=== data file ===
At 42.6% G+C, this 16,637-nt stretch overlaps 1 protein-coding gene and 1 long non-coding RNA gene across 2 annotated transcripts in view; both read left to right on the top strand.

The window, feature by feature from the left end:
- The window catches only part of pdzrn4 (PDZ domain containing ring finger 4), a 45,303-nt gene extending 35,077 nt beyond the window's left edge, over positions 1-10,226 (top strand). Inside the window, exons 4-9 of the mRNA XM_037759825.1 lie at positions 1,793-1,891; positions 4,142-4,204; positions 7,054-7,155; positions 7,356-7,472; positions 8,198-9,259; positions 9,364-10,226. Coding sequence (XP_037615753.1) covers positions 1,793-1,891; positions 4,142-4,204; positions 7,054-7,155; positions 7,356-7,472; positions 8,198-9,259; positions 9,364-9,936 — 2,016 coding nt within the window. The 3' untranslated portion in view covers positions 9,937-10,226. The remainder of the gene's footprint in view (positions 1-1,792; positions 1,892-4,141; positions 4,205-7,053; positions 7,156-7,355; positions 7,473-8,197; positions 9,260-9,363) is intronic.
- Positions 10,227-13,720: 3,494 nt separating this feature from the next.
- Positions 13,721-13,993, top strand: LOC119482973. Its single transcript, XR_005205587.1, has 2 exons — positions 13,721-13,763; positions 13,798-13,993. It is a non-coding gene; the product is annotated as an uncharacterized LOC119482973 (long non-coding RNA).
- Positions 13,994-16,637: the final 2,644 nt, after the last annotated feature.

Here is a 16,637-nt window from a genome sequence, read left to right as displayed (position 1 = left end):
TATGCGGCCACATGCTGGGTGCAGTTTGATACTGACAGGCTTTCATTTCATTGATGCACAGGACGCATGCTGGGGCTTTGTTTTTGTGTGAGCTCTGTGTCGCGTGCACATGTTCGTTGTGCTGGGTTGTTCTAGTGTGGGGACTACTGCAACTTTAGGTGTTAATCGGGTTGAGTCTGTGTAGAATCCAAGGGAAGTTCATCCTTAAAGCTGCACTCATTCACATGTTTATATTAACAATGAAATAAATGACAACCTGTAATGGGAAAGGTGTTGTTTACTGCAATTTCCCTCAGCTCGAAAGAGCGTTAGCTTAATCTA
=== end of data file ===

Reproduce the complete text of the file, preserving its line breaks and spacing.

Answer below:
At 42.6% G+C, this 16,637-nt stretch overlaps 1 protein-coding gene and 1 long non-coding RNA gene across 2 annotated transcripts in view; both read left to right on the top strand.

The window, feature by feature from the left end:
- The window catches only part of pdzrn4 (PDZ domain containing ring finger 4), a 45,303-nt gene extending 35,077 nt beyond the window's left edge, over positions 1-10,226 (top strand). Inside the window, exons 4-9 of the mRNA XM_037759825.1 lie at positions 1,793-1,891; positions 4,142-4,204; positions 7,054-7,155; positions 7,356-7,472; positions 8,198-9,259; positions 9,364-10,226. Coding sequence (XP_037615753.1) covers positions 1,793-1,891; positions 4,142-4,204; positions 7,054-7,155; positions 7,356-7,472; positions 8,198-9,259; positions 9,364-9,936 — 2,016 coding nt within the window. The 3' untranslated portion in view covers positions 9,937-10,226. The remainder of the gene's footprint in view (positions 1-1,792; positions 1,892-4,141; positions 4,205-7,053; positions 7,156-7,355; positions 7,473-8,197; positions 9,260-9,363) is intronic.
- Positions 10,227-13,720: 3,494 nt separating this feature from the next.
- Positions 13,721-13,993, top strand: LOC119482973. Its single transcript, XR_005205587.1, has 2 exons — positions 13,721-13,763; positions 13,798-13,993. It is a non-coding gene; the product is annotated as an uncharacterized LOC119482973 (long non-coding RNA).
- Positions 13,994-16,637: the final 2,644 nt, after the last annotated feature.

Here is a 16,637-nt window from a genome sequence, read left to right as displayed (position 1 = left end):
TATGCGGCCACATGCTGGGTGCAGTTTGATACTGACAGGCTTTCATTTCATTGATGCACAGGACGCATGCTGGGGCTTTGTTTTTGTGTGAGCTCTGTGTCGCGTGCACATGTTCGTTGTGCTGGGTTGTTCTAGTGTGGGGACTACTGCAACTTTAGGTGTTAATCGGGTTGAGTCTGTGTAGAATCCAAGGGAAGTTCATCCTTAAAGCTGCACTCATTCACATGTTTATATTAACAATGAAATAAATGACAACCTGTAATGGGAAAGGTGTTGTTTACTGCAATTTCCCTCAGCTCGAAAGAGCGTTAGCTTAATCTA